The most comprehensive CBOR module in the Lua universe.
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README

             The Concise Binary Object Represenation Lua Modules

The major module in this collection is 'org.conman.cbor', the most
comprehensive CBOR module in the Lua universe, as it supports everything
mentioned in RFC-7049 and the extensions published by the IANA.  It's easy
to use, but also allows enough control to get exactly what you want when
encoding to CBOR.  For example:

	cbor = require "org.conman.cbor"

	data =
	{
	  name   = "Sean Conner",
	  userid = "spc476",
	  login  =
	  {
	    active     = true,
	    last_login = os.time(),
	  }
	}

	enc = cbor.encode(data)

It's that easy.  To decode is just as simple:

	data = cbor.decode(enc)

For a bit more control over the encoding though, say, to include some
semantic tagging, requires a bit more work, but is still quite doable.  For
example, if we change things slghtly:

	mt =
	{
	  __tocbor = function(self)
	    return cbor.TAG._epoch(os.time(self))
	  end
	}
	
	function date()
	  local now = os.date("*t")
	  setmetatable(now,mt)
	  return now
	end
	
	data = 
	{
	  name = "Sean Conner",
	  userid = "spc476",
	  login = 
	  {
	    active = true,
	    last_login = date()
	  }
	}
	
	enc = cbor.encode(data)

You can supply the '__tocbor' metamethod to a metatable to have the item
encode itself as this example shows.  This is one approach to have userdata
encoded into CBOR.

Decoding tagged items is also quite easy:

	tagged_items =
	{
	  _epoch = function(value)
	    local t = os.date("*t",value)
	    setmetatable(t,mt)
	    return t
	  end
	}

	-- first parameter is the data we're decoding
	-- second paramter is the offset to start with (optional)
	-- third parameter is a table of routines to process
	-- tagged data (optional)

	data = cbor.decode(enc,1,tagged_items)

The _epoch tagged type is passed to our function where we return the value
from os.date().  The resulting data looks like:

	data =
	{
	  name   = "Sean Conner",
	  userid = "spc476",
	  login  =
	  {
	    active     = true,
	    last_login = 
	    {
	      year  = 2016,
	      month = 4,
	      day   = 4,
	      hour  = 1,
	      min   = 42,
	      sec   = 53,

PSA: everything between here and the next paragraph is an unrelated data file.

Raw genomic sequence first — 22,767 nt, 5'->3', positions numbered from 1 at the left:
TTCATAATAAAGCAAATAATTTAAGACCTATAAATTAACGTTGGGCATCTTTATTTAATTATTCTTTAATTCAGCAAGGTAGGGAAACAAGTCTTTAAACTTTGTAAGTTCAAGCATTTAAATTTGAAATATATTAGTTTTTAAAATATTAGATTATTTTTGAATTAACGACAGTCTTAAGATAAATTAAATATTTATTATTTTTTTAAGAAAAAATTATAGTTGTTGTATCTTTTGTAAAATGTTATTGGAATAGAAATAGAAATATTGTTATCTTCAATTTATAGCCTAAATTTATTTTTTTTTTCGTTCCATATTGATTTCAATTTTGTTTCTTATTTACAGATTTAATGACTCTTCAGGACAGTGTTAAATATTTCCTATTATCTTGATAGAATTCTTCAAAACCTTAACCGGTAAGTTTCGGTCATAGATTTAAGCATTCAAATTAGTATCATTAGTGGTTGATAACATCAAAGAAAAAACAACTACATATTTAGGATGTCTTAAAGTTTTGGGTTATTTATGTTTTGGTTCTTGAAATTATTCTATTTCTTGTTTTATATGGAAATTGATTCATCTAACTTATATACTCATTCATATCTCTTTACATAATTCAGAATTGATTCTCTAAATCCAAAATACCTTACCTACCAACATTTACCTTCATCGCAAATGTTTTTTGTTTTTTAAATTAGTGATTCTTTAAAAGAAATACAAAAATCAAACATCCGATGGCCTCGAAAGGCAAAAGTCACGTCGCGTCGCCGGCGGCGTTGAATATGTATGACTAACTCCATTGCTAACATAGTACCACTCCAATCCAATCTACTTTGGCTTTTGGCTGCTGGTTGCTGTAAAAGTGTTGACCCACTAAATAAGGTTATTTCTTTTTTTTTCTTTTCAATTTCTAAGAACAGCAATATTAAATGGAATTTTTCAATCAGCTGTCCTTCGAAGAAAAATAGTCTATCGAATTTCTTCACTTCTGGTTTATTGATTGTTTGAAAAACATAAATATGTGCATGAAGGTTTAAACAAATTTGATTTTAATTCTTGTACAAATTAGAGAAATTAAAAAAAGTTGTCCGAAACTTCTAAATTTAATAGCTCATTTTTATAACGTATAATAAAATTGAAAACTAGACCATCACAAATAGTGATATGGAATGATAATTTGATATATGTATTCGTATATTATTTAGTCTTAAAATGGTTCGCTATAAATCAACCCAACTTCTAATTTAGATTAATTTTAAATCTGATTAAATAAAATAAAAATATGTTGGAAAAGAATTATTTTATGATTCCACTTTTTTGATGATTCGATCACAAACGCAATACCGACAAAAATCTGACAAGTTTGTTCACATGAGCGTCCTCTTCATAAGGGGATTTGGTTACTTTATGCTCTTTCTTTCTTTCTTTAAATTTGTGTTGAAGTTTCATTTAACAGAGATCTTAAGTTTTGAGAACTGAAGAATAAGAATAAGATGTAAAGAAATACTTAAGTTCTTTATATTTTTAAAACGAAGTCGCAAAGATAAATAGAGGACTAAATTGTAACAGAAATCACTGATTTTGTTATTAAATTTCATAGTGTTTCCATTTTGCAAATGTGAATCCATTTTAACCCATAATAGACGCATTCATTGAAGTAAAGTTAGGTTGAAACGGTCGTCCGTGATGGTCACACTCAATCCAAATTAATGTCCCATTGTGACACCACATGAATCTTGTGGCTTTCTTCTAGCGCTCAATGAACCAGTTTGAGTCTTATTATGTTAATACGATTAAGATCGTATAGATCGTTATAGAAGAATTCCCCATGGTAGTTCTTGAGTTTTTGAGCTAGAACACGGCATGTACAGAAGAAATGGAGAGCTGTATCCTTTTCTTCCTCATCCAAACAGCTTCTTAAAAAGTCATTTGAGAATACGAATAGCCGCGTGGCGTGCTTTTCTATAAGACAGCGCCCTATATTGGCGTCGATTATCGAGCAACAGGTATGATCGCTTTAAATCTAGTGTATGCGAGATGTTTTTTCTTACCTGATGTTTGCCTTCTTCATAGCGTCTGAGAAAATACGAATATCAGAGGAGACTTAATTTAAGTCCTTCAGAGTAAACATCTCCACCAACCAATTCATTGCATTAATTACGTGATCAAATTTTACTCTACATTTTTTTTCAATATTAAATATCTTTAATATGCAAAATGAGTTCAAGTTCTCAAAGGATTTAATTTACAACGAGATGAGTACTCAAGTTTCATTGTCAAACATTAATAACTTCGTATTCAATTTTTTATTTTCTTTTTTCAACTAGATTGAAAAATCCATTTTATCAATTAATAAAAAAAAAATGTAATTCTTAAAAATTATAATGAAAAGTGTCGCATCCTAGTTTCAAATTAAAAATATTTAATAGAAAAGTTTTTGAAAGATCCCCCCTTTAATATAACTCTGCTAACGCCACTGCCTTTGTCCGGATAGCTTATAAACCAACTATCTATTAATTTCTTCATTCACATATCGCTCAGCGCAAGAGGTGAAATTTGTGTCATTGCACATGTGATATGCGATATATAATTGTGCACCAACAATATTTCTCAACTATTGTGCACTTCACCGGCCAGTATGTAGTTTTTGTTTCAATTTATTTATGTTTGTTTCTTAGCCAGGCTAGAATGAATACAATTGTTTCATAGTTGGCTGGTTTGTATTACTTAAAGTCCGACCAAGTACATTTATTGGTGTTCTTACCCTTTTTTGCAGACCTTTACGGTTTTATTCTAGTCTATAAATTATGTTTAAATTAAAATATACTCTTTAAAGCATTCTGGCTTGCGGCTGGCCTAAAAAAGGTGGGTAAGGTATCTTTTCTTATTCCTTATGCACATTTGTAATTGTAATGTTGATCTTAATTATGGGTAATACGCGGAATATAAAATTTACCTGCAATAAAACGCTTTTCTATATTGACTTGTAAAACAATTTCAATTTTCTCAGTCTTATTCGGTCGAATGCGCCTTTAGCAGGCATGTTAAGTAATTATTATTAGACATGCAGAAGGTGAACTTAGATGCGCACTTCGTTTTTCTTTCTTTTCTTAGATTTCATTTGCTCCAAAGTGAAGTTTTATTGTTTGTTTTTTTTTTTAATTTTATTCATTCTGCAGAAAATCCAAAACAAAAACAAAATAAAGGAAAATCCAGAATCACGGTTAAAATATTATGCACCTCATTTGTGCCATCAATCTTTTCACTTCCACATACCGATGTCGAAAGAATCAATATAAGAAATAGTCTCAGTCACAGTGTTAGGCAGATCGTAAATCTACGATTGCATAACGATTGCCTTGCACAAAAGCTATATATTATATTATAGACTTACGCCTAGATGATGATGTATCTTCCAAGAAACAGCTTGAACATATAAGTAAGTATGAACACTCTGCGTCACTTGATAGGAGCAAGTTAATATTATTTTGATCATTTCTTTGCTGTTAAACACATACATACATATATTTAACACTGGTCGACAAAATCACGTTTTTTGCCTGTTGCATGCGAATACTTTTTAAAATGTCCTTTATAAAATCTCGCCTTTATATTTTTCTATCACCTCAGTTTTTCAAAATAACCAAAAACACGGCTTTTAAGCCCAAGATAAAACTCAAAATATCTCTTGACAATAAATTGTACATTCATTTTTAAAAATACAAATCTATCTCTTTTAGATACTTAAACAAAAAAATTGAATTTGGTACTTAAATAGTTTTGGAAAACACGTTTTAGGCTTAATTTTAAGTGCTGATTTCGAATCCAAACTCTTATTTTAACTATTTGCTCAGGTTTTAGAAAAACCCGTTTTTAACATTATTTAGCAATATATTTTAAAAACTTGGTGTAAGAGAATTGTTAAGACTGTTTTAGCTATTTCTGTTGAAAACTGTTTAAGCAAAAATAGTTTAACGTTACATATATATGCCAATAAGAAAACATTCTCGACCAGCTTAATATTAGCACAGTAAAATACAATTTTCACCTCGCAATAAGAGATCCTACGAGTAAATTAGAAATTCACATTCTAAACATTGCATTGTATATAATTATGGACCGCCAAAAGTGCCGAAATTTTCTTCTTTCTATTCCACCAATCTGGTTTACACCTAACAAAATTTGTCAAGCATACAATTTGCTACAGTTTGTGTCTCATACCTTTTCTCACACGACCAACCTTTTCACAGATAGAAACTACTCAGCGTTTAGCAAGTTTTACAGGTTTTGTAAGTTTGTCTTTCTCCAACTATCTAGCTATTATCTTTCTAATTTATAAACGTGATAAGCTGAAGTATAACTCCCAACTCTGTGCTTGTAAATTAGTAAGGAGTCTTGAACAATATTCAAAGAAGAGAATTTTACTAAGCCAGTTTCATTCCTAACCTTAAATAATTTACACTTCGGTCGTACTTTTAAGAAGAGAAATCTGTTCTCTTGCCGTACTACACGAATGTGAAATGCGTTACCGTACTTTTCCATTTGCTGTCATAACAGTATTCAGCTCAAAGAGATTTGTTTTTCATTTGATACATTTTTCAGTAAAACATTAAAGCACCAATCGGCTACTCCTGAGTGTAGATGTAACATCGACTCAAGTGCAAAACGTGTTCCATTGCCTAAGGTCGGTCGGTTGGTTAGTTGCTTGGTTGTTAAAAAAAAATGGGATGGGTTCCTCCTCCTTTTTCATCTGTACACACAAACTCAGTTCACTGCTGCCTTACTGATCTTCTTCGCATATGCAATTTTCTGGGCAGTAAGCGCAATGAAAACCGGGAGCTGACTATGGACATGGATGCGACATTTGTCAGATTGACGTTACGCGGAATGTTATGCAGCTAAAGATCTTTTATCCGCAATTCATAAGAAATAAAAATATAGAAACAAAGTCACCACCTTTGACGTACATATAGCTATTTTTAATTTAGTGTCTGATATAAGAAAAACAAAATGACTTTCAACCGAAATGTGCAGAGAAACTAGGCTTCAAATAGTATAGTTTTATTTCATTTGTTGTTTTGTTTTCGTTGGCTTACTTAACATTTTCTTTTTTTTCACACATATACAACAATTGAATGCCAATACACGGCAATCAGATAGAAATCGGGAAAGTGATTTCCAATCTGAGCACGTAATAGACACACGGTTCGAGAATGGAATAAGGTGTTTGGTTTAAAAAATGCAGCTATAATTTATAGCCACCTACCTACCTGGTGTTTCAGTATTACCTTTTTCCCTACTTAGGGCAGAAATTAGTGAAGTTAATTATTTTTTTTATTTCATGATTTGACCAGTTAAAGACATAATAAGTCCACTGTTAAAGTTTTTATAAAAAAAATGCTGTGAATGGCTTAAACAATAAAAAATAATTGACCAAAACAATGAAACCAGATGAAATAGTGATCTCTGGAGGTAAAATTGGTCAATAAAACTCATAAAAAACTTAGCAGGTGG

wday  = 2,
	      yday  = 95,
	      isdst = true,
	    } -- and we have a metatable that can encode this
	  }
	}

Of course, you could also do it like:

	enc = cbor.TYPE.MAP(3)
	   .. cbor.encode "name"   .. cbor.encode(data.name)
	   .. cbor.encode "userid" .. cbor.encode(data.userid)
	   .. cbor.encode "login"  .. cbor.TYPE.MAP(2)
	   	.. cbor.encode "active" 
	   	.. cbor.encode(data.login.active)
	   	.. cbor.encode "last_login" 
	   	.. cbor.TYPE._epoch(os.time(data.login.last_login))

if you really want to get down into the details of encoding CBOR.

Tagged types are not the only thing that can be post-processed though.  If
we wanted to ensure that all the field names were lower case, we can do that
as well:

	tagged_items =
	{
	  TEXT = function(value,iskey)
	    if iskey then 
	      value = value:lower()
	    end
	    return value
	  end,
	  
	  _epoch = function(value)
	    local t = os.date("*t",value)
	    setmetatable(t,mt)
	    return t
	  end,
	}
	
	data = cbor.decode(enc,1,tagged_items)
	
The second parameter indicates if the given value is a key in a MAP.

This module can also deal with circular references with an additional
parameter when encoding:

	x = {}
	x.x = x
	
	enc = cbor.encode(x,{})
	
The addition of the empty table as the second parameter let's the module
know that MAPs and ARRAYs might be referenced and to keep track as it's
processing.  The reason it's not done by default is that each MAP and ARRAY
is tagged as "shareable", which adds some overhead to the output.  If there
are no circular references, such additions are just wasted.  Just something
to keep in mind. 

But the above does work and can be passed to cbor.decode() without any
additional parameters (decoding will deal with such references
automatically).